The Montreal Canadiens are on the up and up. Despite picking in the top three two years ago at the draft, Marc Bergevin has returned the team to its winning ways. In the 2014 playoffs, Montreal knocked off the Eastern Conference powerhouse, Boston Bruins before being bounced in six games to the New York Rangers in the Eastern Conference Finals. They cultivated an abundance of young players in the process, a few of which can likely play for the Bleu, Blanc, et Rouge next season. Here is a look at their top five prospects.
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- Goalies can not have played more than 25 games.
5. Jarred Tinordi – AHL – Hamilton Bulldogs – D
Like father like son, Jarred Tinordi followed in Mark’s footsteps as a big, bruising defenseman who can shutdown just about anyone. Jarred stands 6’6″ with the strength to match. A defensive defensemen in every sense of the word, Tinordi can log big minutes and go up against team’s top lines every night. He doesn’t get noticed on the scoresheet, but it won’t take long to hear his bone-crushing checks from the stands. A key piece that gets overlooked is his ability to lead. He captained Team USA to their improbably come-from-behind victory against Canada in the gold medal game in the 2010 World Juniors. He also served as assistant captain of the London Knights when they won the OHL Championship in 2011-12. There’s a good chance Tinordi splits time in the pros this year, but it’s also not improbable that he earn his spot in the NHL full-time with a great training camp.
4. Zachary Fucale – QMJHL – Halifax Mooseheads – G
QMJHL All-Rookie Team, QMJHL First All-Star Team, Ivan Hlinka Gold Medalist, QMJHL Champion, Memorial Cup Champion, Jacques Plante Trophy for best QMJHL goals against, the list goes on and on. 19-year old Zachary Fucale has been on top of his game since he entered the QMJHL. It certainly helped to have Nathan MacKinnon, Jonathan Drouin, and Nikolaj Ehlers on his teams the past three seasons, but he’s been a rock between the pipes. One of the most technically sound goalie prospects, Fucale reacts quickly, swallows up pucks, and is positionally sound. Although there is no rush with Carey Price cemented as started for the Canadiens, Fucale is a bright spot for the Habs organization down the road. Since goalies take longer to develop, the young netminder won’t have a problem helping the Mooseheads back to QMJHL supremacy this year.
3. Charles Hudon – AHL – Hamilton Bulldogs – LW/C
Charles Hudon was a player everyone expected to be selected higher in his draft year, however he fell all the way to the 5th round where the Canadiens scooped him up. Since then he’s become one of the more consistent offensive point producers in the QMJHL. The diminutive forward has figured out a way to make it onto the scoresheet despite playing against players much larger. His hockey sense and the way he thinks the game far surpasses his opponents. Hudon has pronounced stickhandling in very tight spaces and packs power into his shot (something you don’t see often from smaller players). After four season in the QMJHL, Hudon will be making the jump to Hamilton of the AHL. It will be interesting to see just how he fares against even bigger and smarter competition, but given that his size has made him an underdog, he has more than enough chances to prove himself yet again.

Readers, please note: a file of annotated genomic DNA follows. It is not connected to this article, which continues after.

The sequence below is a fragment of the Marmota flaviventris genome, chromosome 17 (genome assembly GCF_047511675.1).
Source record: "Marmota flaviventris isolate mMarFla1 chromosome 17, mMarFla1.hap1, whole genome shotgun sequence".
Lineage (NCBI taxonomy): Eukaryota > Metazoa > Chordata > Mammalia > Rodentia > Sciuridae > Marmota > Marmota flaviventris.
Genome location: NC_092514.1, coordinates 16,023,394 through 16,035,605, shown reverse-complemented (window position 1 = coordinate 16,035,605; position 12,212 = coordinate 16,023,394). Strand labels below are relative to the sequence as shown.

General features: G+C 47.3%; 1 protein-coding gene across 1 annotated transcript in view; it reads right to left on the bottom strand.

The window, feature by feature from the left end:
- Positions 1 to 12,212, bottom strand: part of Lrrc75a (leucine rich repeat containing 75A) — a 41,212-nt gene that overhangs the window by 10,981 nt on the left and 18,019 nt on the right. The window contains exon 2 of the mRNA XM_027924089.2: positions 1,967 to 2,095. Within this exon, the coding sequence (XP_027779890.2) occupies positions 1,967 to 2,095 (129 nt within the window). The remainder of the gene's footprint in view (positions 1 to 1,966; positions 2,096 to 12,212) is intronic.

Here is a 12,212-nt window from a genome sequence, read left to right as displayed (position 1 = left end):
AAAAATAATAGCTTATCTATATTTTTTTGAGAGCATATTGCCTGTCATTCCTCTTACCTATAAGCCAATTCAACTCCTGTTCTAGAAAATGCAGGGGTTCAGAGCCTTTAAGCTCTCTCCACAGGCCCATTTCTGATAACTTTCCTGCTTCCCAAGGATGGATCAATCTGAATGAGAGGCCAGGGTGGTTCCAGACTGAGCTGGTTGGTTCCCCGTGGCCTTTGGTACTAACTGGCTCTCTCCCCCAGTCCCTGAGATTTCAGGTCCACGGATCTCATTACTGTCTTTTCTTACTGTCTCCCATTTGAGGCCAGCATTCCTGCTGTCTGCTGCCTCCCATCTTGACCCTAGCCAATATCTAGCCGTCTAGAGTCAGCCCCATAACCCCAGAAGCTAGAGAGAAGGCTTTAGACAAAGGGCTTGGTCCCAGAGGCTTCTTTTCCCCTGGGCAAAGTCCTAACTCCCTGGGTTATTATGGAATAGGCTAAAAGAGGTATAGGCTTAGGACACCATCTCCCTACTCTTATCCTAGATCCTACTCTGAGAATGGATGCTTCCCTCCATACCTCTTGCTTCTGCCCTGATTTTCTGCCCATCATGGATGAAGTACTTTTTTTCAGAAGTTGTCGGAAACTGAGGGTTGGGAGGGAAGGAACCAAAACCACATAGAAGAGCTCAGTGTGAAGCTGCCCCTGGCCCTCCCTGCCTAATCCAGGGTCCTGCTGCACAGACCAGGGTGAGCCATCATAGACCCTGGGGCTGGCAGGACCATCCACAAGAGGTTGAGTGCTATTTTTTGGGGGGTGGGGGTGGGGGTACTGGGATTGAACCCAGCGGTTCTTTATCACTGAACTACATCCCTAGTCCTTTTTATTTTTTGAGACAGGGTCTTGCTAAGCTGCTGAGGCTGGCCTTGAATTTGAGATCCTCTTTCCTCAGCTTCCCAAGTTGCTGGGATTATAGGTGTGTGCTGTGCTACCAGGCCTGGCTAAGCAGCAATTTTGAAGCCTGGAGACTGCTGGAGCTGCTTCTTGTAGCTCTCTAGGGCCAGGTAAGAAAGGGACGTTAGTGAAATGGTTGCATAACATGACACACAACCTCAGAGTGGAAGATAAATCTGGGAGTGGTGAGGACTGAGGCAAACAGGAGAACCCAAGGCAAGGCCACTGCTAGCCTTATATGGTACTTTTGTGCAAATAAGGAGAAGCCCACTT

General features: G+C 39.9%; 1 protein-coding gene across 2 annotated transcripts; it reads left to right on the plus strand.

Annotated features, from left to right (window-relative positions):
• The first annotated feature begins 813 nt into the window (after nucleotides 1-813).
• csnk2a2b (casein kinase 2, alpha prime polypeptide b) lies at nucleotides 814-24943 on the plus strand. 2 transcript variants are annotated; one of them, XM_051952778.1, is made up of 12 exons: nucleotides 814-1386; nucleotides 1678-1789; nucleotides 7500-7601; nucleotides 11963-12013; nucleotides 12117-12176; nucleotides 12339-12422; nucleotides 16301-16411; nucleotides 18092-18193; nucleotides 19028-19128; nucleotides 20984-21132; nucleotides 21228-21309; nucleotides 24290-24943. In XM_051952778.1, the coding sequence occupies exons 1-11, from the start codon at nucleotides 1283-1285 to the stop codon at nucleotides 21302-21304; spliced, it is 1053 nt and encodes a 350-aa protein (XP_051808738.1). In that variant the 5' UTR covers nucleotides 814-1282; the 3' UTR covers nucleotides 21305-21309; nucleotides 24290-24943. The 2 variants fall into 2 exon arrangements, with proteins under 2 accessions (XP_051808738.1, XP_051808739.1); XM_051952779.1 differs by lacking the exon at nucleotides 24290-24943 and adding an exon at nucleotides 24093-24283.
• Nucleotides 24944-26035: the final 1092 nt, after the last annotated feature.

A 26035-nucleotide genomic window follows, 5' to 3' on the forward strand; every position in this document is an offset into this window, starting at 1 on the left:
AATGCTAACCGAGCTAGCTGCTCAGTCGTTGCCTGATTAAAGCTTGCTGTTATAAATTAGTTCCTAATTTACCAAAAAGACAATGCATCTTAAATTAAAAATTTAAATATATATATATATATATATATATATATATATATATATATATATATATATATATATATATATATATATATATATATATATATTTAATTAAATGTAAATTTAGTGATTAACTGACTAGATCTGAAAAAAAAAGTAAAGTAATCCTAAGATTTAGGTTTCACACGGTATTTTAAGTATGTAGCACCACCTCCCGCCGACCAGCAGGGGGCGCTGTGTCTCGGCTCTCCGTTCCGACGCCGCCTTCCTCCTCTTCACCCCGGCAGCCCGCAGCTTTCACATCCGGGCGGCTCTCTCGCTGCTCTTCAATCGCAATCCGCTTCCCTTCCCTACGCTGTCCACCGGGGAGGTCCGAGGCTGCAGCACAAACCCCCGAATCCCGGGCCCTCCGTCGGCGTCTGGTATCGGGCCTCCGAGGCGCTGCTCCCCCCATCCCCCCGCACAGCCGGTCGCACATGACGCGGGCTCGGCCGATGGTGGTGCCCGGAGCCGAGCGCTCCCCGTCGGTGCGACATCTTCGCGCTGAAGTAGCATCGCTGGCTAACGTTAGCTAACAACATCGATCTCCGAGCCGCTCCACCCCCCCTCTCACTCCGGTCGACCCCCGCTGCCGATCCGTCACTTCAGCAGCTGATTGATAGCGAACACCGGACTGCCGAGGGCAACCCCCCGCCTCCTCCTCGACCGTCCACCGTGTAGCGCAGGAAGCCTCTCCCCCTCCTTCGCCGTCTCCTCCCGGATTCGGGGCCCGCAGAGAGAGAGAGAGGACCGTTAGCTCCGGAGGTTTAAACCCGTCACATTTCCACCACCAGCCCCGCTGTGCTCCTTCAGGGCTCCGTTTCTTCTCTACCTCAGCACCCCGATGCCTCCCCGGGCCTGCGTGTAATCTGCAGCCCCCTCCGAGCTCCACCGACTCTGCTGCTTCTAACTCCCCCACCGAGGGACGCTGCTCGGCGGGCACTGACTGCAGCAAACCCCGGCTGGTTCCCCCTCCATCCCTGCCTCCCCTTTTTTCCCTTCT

2. Nikita Scherbak – WHL – Saskatoon Blades – RW
The Saskatoon Blades felt Nikita Scherbak was worth taking with their 2nd round CHL Import Draft pick and it has paid dividends. Already the young Russian led the WHL in goals and assists as a rookie eventually leading to him being selected by the Montreal Canadiens in the first round of the 2014 draft. An evasive winger, Scherbak doesn’t just play the finesse game accustomed to many Russian danglers. He’s also aggressive on the forecheck and isn’t afraid to play a gritty game. It will take time for him to buffer his game, but the potential is certainly there. An extra year or two with the Blades will get him used to the North American ice and style of play.
1. Nathan Beaulieu – AHL – Hamilton Bulldogs – D
An anchor on the powerful Saint John Sea Dogs teams a few years ago, Nathan Beaulieu has continued to grow his game and is regarded as a dominant puck mover on the blueline. Beaulieu’s game has transitioned flawlessly to the AHL and was 2nd among defensemen in points last season. Beaulieu has great vision down the ice and makes crisp passes to move the puck out of the zone. Although his game isn’t built around physicality, Beaulieu knows how to throw his weight around. He’s a smooth skater and he’s very quick to get back defensively when needed. He’s had his taste of the NHL and with Alexei Emelin out for the first part of the year, it will be a battle between Beaulieu and Tinordi to see who gets the 6th and final spot on the Canadiens blueline when the season starts.
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